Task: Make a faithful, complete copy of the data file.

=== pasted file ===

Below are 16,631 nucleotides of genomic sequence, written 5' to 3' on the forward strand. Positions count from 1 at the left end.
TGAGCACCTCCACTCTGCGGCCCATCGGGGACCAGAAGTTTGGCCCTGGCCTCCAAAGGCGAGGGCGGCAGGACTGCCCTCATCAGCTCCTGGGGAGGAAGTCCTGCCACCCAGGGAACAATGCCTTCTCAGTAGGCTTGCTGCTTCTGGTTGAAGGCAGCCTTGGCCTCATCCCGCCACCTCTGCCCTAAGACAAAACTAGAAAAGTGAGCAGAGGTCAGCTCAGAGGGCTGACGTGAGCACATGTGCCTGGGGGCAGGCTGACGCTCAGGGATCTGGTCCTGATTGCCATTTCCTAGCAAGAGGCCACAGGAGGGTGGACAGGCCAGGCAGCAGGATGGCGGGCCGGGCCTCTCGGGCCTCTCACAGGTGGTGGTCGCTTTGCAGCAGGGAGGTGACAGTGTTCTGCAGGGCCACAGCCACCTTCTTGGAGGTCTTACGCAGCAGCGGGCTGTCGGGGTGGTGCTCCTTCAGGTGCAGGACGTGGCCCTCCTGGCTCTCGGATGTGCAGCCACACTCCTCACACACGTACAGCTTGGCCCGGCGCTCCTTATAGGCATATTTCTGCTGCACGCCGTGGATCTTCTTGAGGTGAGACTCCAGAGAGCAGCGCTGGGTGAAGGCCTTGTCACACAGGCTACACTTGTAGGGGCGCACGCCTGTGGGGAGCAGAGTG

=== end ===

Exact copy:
Below are 16,631 nucleotides of genomic sequence, written 5' to 3' on the forward strand. Positions count from 1 at the left end.
TGAGCACCTCCACTCTGCGGCCCATCGGGGACCAGAAGTTTGGCCCTGGCCTCCAAAGGCGAGGGCGGCAGGACTGCCCTCATCAGCTCCTGGGGAGGAAGTCCTGCCACCCAGGGAACAATGCCTTCTCAGTAGGCTTGCTGCTTCTGGTTGAAGGCAGCCTTGGCCTCATCCCGCCACCTCTGCCCTAAGACAAAACTAGAAAAGTGAGCAGAGGTCAGCTCAGAGGGCTGACGTGAGCACATGTGCCTGGGGGCAGGCTGACGCTCAGGGATCTGGTCCTGATTGCCATTTCCTAGCAAGAGGCCACAGGAGGGTGGACAGGCCAGGCAGCAGGATGGCGGGCCGGGCCTCTCGGGCCTCTCACAGGTGGTGGTCGCTTTGCAGCAGGGAGGTGACAGTGTTCTGCAGGGCCACAGCCACCTTCTTGGAGGTCTTACGCAGCAGCGGGCTGTCGGGGTGGTGCTCCTTCAGGTGCAGGACGTGGCCCTCCTGGCTCTCGGATGTGCAGCCACACTCCTCACACACGTACAGCTTGGCCCGGCGCTCCTTATAGGCATATTTCTGCTGCACGCCGTGGATCTTCTTGAGGTGAGACTCCAGAGAGCAGCGCTGGGTGAAGGCCTTGTCACACAGGCTACACTTGTAGGGGCGCACGCCTGTGGGGAGCAGAGTG